tv

If you haven't started watching GLOW season 3, you really need to cancel your Sunday plans.

Warning: This post contains mild spoilers for GLOW season 3. Proceed with caution.

If you like your Netflix shows witty, heartfelt and complete with enormous fluffy hair and an avalanche of sequins, settle in for an evening in front of GLOW season 3.

That’s an order.

After what seems like an eternity, GLOW – the based-on-a-true-story comedy-drama set in the 1980s created by Liz Flahive and Carly Mensch – is back for a third season, and it may just be the best yet.

Heck, it may even be the best thing on Netflix right now.

Watch the official trailer for GLOW season 3 below. Post continues after video.

The season sees the cast of the “Gorgeous Ladies of Wrestling” take the glitzy stage of Las Vegas casino the Fan-Tan. Which is, yes, just as deliciously tacky as it sounds. A five-hour long tourism ad for Las Vegas in the 80s, it’ll make you want to book flights and a time machine from the very first episode (which, if you’ve seen it, is equally uncomfortable and hilarious as Ruth makes an excruciating live TV faux pas in an improvised comedy skit during The Challenger’s disastrous 1986 launch into space).

But with the desert shift from the sunny scenes of Hollywood, each character – as charismatic, complex and undeniably clever as the next – has their insecurities laid bare to incredible effect. There’s not a stone unturned when it comes to the issues women face in their day-to-day lives. And we’re not talking issues exclusive to the era, either.

While season one introduced us to each woman’s journey to the GLOW audition, and season two focused mainly on the strengthening their bonds each other, season three sees them navigate the struggles that have arisen as they’ve become more and more entrenched in the world of GLOW. One which – despite many an outsider wrongly assuming it’s soft porn or merely a spoof of the “more serious” male wrestling game – is at its core a celebration of female strength.

ADVERTISEMENT

The result, from episode one through to episode 10, is simply magnetic.

From exploring the complexities of new professional, romantic and family relationships, to tackling gender politics, LGBT rights, sexism in Hollywood and racism, GLOW is one of the most thoughtful shows on TV right now.

And with a female-dominated cast of women of all shapes, sizes and colours – it’s up there with the most diverse.

 

View this post on Instagram

 

A BTS look at Friday’s new season ???? Who’s glowing with excitement??

A post shared by GLOW (@glownetflix) on

Ruth – played by Community’s Alison Brie, battles her feelings for Sam in the season’s central “will they won’t they” romantic plot, while Debbie, played by Betty Gilpin, juggles motherhood, acting, producing, old boys-club politics and casual dating, while becoming somewhat of a feminist icon. She’s not afraid to appear tough, display raw emotion, and challenge the gender roles forced upon her as a mother of a young child.

But just when GLOW couldn’t stand any firmer as one of the most important odes to feminism on Netflix right now, Hollywood heavyweight Geena Davis, 63, who plays Sandy, a savvy ex-showgirl turned hotel manager and Las Vegas stalwart, gives us the rare opportunity to applaud the representation of women over 60 on television. In episode 9, she steps out on stage head-to-toe in Bob Mackie showgirl attire, diamante nipple covers and all, exuding confidence as she sings a rendition of ‘I’m Glad That I’m Not Young Anymore’. It’s a sure highlight of the season.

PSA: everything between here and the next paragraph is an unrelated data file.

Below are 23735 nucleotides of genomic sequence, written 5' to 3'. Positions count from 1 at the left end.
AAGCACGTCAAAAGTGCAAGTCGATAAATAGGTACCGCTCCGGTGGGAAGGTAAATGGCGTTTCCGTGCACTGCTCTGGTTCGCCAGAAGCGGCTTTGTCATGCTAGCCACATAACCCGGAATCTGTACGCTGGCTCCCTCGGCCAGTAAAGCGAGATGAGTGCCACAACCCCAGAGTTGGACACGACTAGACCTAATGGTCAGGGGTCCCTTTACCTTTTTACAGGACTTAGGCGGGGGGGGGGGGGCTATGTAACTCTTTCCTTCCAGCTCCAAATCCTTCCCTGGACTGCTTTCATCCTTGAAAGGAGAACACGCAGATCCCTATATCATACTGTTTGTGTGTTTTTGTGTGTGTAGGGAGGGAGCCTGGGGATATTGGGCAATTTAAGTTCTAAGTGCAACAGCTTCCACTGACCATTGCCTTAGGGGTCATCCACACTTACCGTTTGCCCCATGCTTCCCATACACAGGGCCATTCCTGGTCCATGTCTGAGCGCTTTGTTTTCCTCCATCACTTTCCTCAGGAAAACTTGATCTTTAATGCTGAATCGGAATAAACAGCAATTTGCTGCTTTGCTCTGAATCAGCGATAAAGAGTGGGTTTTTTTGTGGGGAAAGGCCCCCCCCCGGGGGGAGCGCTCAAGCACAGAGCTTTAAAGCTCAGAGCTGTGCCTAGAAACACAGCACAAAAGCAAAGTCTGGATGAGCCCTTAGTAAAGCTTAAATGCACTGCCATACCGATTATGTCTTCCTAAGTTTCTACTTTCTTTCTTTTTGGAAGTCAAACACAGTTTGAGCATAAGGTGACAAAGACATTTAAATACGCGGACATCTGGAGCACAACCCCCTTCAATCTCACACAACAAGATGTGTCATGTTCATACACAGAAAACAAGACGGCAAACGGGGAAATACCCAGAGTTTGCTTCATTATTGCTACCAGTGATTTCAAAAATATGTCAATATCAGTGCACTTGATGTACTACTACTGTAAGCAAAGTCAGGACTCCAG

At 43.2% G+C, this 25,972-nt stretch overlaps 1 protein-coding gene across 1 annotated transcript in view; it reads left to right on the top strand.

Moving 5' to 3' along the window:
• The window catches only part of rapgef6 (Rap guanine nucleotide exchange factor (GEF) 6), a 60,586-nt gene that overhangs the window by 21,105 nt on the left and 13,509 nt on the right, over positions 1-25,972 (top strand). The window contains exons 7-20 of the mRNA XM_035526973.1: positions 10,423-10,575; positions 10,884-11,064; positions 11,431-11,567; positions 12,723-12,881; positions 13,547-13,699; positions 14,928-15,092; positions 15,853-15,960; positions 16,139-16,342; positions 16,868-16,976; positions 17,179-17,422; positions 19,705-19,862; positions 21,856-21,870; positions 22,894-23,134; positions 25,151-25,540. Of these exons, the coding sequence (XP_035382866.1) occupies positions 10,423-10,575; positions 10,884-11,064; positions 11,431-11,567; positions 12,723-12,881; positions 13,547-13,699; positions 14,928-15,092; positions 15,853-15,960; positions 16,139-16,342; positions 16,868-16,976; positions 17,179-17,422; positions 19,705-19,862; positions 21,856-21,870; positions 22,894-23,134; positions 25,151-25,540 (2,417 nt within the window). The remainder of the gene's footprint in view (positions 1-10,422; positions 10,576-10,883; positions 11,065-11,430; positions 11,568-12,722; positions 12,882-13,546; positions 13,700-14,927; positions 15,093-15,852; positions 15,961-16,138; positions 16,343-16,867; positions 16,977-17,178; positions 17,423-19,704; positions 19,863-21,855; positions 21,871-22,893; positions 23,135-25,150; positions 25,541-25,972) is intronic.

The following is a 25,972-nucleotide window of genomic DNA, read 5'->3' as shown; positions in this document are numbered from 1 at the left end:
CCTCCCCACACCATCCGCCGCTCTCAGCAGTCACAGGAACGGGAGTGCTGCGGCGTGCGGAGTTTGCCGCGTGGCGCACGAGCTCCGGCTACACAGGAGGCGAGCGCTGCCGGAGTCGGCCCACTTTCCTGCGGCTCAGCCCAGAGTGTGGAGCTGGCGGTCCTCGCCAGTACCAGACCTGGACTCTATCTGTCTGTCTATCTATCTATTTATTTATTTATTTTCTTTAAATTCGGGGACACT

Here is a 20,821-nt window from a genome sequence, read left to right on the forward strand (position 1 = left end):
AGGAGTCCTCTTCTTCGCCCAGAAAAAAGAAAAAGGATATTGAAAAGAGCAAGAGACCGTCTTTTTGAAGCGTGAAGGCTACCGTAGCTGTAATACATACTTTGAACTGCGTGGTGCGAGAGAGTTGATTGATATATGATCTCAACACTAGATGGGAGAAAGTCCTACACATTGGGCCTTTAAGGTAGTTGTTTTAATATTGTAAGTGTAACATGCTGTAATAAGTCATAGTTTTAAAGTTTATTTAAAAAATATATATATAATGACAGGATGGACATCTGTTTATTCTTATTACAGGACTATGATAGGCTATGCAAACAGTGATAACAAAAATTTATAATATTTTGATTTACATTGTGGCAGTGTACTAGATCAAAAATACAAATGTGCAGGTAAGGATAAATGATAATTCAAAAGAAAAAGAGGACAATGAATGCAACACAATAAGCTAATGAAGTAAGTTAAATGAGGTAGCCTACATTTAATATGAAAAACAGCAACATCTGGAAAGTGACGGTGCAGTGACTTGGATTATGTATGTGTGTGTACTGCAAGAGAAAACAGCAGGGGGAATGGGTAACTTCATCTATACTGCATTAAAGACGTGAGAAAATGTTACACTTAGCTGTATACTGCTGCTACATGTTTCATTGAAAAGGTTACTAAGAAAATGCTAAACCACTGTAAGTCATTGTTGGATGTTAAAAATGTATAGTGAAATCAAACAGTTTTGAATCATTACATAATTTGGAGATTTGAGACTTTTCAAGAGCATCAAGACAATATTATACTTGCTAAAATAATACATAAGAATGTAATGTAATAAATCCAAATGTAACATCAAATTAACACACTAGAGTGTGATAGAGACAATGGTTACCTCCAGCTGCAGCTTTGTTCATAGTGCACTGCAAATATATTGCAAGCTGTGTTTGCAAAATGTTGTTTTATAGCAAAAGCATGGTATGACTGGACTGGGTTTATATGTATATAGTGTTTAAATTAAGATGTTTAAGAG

ADVERTISEMENT

In fact, there’s not a demure “age appropriate” Hollywood costume in sight for Geena’s sequin-spangled character. It’s refreshing, even though it shouldn’t have to be.

The Spill is Mamamia’s daily entertainment podcast that catches you up on everything in entertainment and pop culture. It’s snackable and perfect for your commute home. On our latest show, we dive deep on the Taylor Swift interview that everyone is talking about…

In addition to the powerful feminist commentary throughout the season, it’s one that tackles the struggles of the 1980s LGBT community to aplomb. The inclusion of drag performer Bobby, played by Kevin Cahoon, explores the devastation of hate crime in early 1980s America, and the budding relationship between Arthie and Yolanda follows the difficulties of being a gay woman of colour in an era not yet entirely accepting.

It’s as viciously funny as the last two seasons, peppered with references you need to be paying close attention to in order to pick up at times. In one scene, neurotic director Sam (Marc Maron) and “rich kid with a heart of gold” Bash (Chris Lowell) play tennis with two sleazy Vegas business men who mention they’d previously played with a “kid named Agassi with hair like a woman”. Of course, this was just a few years before Andre Agassi became the world number one.

So you see it’s not just the fashion, killer soundtrack and Geena Davis absolutely slaying as a former showgirl turned sassy Vegas bosslady that’ll have you hooked to season 3 of GLOW.

It’s the heart at the centre of the storyline, that episode after episode, never fails to leave you with the warm and fuzzies.

While it’s an ambitious season from the get-go, straddling issues of gender politics, LGBT rights, racism and bigotry, it never errs from its greatest attribute; it’s just pure fun.

So what are you still doing here?

Get binging.

Seasons 1-3 of GLOW are now streaming on Netflix.

00:00 / ???